Annual inspections not good enough, say UAE road safety experts

The RTA carries out random roadside checks on heavy vehicles, but experts say the overall responsibility for ensuring vehicles are in good working order falls on companies and operators.
In the wake of the crash in Al Ain, a new focus is being placed on road safety. Lee Hoagland / The National
In the wake of the crash in Al Ain, a new focus is being placed on road safety. Lee Hoagland / The National

DUBAI // The collision between the bus and lorry that killed 24 people shows there is not enough being done to ensure heavy vehicles are safe to drive, experts say.

Mandatory annual checks and ad-hoc roadside inspections on heavy-goods lorries are not enough to ensure they are roadworthy.

"Lorries are not involved in many accidents, but when crashes occur they involve fatalities and injuries," said Dr Abdulilah Zineddin, who specialises in traffic engineering and safety in Abu Dhabi.

"There is not enough done to ensure buses and lorries are roadworthy and safe.

"Safety could be improved. We still have a long way to go."

Monday's accident in Al Ain happened after the brakes failed on a lorry that was loaded with 75 tonnes of sand and building materials.

It slammed into the back of a bus carrying 45 maintenance workers from Al Hakeem Decoration.

According to witnesses, the two vehicles were also too close.

Col Hamad Nasser Al Baloushi, director of traffic for Abu Dhabi external regions (Al Ain, Mussaffah and the Western Region), said investigations were continuing.

"There were witnesses," Col Al Baloushi said. "Some passengers are still alive, including the bus driver. All of those will be questioned too."

The case has been referred to prosecutors.

Col Al Baloushi could not comment on possible charges the lorry driver could face.

"We are doing our investigations to find out the truth," he said.

Ahmad Bahrozyan, chief executive of the Roads and Transport Authority's (RTA) licensing agency, said the age and condition of a lorry needed to be considered before it could be driven safely.

"Heavy vehicles are driven for hundreds of miles and under very stressful conditions in our hot climate," Mr Bahrozyan said.

"Just relying on annual inspections, as we do with light vehicles, is not enough to ensure safety."

Lorries and trucks are subject to annual inspections by the RTA that look at parts including brakes, suspension, wheels and tyres, right down to the condition of the steering wheel.

The authority also carries out random roadside checks on heavy vehicles, which focus on brakes, tyres and overloading.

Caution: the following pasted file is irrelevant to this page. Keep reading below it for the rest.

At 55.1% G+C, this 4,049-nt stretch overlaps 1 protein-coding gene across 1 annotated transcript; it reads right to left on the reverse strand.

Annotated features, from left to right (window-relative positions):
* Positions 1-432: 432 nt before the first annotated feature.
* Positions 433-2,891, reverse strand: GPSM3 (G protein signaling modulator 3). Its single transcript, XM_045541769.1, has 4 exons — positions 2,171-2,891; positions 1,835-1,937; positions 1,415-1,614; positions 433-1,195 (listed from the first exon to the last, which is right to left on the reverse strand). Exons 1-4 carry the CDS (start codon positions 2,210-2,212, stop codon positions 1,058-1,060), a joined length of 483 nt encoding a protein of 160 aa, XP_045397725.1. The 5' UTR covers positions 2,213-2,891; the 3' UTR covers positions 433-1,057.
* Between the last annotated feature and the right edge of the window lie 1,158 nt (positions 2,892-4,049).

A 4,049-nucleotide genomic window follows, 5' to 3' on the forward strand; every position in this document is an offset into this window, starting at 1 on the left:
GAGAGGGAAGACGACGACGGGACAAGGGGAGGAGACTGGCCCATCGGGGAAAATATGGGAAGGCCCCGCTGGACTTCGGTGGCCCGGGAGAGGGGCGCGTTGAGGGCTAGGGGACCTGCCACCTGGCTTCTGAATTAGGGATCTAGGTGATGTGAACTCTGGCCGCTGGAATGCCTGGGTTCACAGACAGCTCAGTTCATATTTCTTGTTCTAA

But Mr Bahrozyan said the overall responsibility for ensuring lorries are in good working order falls on the companies and operators.

"Operators must look at safety as part of the big picture and address it," he said. "Unfortunately, too many out there are cutting corners and trying to save money in exchange for public safety.

"We've had cases where tyres are changed just for the duration of the inspection and then the old tyres are refitted. These reckless practices are very difficult to catch.

"However, there are also operators who go above and beyond the requirements. Some choose to send their drivers for additional training after they've already received their licence.

"But these are a small fraction. The majority lack a sense of responsibility towards public safety."

Maj Gen Mohammed Saif Al Zaffin, head of the Dubai Police traffic department, said officers routinely checked lorries to make sure their loads were properly secured, they had working lights and were in good road condition.

Last year more than 15,000 lorries were stopped and inspected.

In a bid to boost safety standards nationwide, the RTA has created a vehicle detection clearance system, which is awaiting federal approval.

"Fines are no longer enough to ensure that any detected defects are repaired in time," Mr Bahrozyan said.

"With this system we will be able to set a deadline, depending on the severity of the defects, and follow up with the operator to ensure that repairs are made promptly.

"Seeing as we get heavy vehicles coming through Dubai from all over the country, it is not enough just to implement this system in Dubai. It had to be addressed federally.

"The system is one of our biggest steps towards road safety and we should be getting federal approval very soon."

Companies are also required to register the trailers used to haul goods with the RTA. The department plans to have all commercial trailers registered by April.

"It's not enough just having the vehicles pass inspection when the trailers they are hauling can be more than twice the size and can end up just as worn down from the road as the vehicles," said Mr Bahrozyan. "Our main concern was the safety standards of the locally built trailers. We knew that the internationally built trailers are constructed to a strict set of standards but there are no standards set for local manufacturers."

He said the RTA had been working with Dubai Municipality to contact registered companies that used trailers and assist them in the registration process.

Published: February 6, 2013 04:00 AM


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